Thomson Reuters just announced that it has acquired Business Integrity, a leading provider of document assembly and contract creation tools to the legal market. Effective immediately, the company is part of the Legal business of Thomson Reuters. The financial terms of the transaction were not disclosed.
Business Integrity has strong proprietary technology and is well-established in the UK legal market as well as the US and other key jurisdictions around the world. Its primary product is a document and contract automation software solution called ContractExpress (previously DealBuilder), which provides lawyers and end-users with a faster, more efficient way to draft documents while ensuring consistency and reducing risk. Business Integrity is headquartered in London with an office in New York City.
Thomson Reuters say Business Integrity’s leading solutions make an excellent strategic fit and a natural complement to the strong brands and content owned by Thomson Reuters, including Practical Law, Westlaw and its innovative legal software and services offerings.
“The acquisition of Business Integrity helps support our vision of a more efficient and connected legal ecosystem that incorporates powerful technologies and workflow solutions. It complements our existing core offerings and allows us to share new capabilities with our customers around the world,” said Jan-Coos Geesink, managing director for the UK & Ireland legal business at Thomson Reuters. “As such, this is an exciting acquisition and I’m delighted to welcome our new colleagues to Thomson Reuters.”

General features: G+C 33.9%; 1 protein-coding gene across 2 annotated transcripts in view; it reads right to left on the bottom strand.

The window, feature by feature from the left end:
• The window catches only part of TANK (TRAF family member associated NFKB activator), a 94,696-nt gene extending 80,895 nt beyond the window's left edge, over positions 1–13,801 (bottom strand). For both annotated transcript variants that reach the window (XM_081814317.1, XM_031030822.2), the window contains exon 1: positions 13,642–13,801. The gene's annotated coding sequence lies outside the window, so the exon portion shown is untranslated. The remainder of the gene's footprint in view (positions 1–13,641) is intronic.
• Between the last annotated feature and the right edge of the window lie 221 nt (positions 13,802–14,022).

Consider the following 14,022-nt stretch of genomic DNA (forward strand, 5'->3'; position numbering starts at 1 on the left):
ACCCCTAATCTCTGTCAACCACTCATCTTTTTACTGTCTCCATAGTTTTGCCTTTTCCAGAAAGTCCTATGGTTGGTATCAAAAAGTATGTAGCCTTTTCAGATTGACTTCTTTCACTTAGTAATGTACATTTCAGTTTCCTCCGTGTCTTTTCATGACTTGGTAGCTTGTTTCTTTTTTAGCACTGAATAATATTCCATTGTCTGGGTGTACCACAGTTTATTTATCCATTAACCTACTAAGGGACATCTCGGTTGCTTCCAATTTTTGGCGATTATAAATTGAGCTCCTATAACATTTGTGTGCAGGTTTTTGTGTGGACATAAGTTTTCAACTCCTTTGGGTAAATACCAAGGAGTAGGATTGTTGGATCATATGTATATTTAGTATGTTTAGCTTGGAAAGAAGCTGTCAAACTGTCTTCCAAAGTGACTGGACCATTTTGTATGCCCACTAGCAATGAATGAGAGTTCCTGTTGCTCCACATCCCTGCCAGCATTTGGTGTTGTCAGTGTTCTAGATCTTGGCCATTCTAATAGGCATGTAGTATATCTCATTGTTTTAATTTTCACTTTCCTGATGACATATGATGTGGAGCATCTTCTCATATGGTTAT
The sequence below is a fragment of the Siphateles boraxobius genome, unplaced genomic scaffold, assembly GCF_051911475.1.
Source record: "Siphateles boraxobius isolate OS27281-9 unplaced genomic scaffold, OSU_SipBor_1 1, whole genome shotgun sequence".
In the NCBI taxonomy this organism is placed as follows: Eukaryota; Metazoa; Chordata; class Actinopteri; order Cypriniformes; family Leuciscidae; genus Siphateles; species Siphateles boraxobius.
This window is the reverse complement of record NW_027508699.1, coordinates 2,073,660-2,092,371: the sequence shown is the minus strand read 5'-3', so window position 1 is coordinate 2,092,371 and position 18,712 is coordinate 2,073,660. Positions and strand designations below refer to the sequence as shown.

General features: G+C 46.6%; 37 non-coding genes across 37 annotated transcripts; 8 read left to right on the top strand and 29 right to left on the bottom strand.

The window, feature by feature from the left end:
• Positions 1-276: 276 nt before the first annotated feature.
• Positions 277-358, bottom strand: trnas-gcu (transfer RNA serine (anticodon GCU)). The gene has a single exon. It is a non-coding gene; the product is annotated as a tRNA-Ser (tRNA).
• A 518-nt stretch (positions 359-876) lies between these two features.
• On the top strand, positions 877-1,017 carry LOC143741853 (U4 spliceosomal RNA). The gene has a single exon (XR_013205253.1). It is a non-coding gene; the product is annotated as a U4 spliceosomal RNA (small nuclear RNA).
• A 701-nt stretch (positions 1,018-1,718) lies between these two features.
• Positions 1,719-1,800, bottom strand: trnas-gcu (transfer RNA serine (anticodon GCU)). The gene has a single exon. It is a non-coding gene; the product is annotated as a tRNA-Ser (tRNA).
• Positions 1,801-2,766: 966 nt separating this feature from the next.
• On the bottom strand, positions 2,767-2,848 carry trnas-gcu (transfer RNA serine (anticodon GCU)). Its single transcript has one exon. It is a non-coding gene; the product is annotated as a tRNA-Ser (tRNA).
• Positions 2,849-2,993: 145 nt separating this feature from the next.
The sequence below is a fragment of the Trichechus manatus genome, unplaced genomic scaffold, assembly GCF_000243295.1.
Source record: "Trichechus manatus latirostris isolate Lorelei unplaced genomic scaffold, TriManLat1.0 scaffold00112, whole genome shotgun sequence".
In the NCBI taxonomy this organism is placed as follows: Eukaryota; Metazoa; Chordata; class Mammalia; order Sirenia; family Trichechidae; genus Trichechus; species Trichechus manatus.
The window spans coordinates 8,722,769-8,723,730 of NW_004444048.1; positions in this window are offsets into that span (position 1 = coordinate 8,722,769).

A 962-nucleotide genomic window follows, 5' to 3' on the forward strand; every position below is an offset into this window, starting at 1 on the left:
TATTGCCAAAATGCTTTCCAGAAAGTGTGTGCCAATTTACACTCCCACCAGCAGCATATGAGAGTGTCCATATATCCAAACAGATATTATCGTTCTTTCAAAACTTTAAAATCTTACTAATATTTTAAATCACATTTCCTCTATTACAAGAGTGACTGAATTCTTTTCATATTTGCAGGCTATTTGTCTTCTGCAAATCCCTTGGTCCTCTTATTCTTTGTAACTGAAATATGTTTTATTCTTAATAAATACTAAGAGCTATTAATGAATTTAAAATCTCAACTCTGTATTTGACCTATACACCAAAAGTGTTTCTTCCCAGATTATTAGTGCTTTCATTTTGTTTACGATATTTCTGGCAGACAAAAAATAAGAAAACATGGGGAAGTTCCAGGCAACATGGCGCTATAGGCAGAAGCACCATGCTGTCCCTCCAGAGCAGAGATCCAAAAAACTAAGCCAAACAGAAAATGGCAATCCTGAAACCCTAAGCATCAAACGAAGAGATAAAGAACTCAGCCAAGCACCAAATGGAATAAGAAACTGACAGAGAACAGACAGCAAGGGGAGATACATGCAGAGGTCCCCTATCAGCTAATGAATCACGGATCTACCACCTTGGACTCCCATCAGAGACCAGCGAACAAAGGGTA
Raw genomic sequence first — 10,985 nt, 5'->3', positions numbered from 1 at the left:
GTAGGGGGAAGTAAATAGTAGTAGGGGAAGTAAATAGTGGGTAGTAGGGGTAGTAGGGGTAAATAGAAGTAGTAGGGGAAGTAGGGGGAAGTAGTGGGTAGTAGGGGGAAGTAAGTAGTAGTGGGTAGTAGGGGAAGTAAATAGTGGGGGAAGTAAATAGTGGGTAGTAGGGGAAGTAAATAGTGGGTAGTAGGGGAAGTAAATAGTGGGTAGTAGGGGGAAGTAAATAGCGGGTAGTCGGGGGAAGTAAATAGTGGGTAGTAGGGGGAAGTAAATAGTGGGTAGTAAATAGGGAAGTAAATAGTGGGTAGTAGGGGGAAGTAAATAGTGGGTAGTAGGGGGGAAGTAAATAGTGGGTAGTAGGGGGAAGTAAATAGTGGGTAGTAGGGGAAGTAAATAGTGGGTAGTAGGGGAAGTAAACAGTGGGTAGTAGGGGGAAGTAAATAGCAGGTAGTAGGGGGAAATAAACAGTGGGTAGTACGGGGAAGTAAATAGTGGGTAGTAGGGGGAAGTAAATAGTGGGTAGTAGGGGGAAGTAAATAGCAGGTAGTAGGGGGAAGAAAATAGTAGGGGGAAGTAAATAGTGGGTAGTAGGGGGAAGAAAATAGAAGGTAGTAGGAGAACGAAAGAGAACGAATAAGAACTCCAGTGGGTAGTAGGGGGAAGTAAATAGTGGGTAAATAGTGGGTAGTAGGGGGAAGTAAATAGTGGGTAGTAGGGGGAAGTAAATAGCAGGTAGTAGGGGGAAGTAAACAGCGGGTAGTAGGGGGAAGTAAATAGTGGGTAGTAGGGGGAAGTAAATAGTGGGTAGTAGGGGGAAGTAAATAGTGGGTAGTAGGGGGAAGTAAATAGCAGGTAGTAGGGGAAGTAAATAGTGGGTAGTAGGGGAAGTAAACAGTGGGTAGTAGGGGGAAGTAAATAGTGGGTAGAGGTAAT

COMMENT: We’ll have more comment later however an interesting angle here is LexisNexis used to use Business Integrity software to underpin all its document assembly-type products and services, including Lexis Draft and Lexis PSL. More recently LexisNexis announced it was switching to the rival Exari document assembly/automation platform however we understand some Business Integrity tech is still embedded in some Lexis applications. Last month Ashurst announced it was planning to use ContractExpress to automate all its legal precedents.